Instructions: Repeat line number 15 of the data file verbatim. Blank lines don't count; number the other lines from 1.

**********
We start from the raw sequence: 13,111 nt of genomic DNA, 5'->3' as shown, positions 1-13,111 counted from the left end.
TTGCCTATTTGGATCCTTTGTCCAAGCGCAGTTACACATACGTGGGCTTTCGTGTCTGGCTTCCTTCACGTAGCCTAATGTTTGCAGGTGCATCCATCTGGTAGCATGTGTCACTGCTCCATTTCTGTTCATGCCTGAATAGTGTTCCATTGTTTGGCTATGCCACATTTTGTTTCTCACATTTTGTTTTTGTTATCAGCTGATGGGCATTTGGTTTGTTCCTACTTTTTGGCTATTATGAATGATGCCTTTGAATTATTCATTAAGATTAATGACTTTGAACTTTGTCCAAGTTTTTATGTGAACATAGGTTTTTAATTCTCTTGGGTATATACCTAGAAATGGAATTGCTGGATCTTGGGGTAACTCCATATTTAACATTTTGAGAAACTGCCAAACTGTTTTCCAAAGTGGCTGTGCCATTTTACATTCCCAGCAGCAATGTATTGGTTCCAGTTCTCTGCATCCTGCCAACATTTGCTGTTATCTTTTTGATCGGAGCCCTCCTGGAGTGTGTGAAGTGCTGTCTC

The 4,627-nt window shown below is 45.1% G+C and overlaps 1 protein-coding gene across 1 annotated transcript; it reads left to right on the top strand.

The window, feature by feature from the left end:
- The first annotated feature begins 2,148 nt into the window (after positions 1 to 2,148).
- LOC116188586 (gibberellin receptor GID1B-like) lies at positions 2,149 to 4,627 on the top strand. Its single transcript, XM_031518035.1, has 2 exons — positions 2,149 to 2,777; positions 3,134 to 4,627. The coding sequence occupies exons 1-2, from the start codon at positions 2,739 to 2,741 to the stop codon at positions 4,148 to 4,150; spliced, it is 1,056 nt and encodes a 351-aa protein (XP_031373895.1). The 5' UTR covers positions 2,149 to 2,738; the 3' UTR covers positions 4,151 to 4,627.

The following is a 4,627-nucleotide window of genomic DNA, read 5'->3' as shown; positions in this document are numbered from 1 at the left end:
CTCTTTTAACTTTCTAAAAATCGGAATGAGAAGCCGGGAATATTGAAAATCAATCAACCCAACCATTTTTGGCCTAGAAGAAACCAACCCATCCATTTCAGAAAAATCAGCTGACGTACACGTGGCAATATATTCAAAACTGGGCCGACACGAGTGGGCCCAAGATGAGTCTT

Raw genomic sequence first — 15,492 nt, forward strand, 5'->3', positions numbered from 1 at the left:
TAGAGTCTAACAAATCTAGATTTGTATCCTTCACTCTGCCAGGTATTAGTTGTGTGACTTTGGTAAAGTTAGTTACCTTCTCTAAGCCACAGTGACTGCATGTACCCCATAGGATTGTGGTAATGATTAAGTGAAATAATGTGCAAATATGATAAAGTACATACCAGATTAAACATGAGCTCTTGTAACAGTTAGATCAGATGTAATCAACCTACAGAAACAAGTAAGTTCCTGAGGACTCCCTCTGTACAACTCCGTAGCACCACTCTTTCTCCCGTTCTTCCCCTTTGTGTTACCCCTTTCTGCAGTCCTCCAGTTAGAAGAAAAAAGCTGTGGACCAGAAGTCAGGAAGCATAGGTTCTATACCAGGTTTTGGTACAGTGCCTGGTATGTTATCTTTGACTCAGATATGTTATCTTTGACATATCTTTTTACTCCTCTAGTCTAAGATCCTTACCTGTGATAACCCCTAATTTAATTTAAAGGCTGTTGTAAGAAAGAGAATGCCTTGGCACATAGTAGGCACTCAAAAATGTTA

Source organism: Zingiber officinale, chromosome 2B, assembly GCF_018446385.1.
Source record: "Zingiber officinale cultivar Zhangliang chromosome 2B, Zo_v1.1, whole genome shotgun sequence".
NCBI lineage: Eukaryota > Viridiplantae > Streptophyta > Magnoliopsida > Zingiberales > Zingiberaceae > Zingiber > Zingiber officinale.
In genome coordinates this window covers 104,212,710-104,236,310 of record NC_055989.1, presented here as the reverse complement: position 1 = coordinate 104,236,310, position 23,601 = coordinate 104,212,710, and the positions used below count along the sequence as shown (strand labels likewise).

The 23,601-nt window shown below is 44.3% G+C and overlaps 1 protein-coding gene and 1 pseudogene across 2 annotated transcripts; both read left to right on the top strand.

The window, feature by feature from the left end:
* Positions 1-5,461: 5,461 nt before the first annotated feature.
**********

The 23,601-nt window shown below is 44.3% G+C and overlaps 1 protein-coding gene and 1 pseudogene across 2 annotated transcripts; both read left to right on the top strand.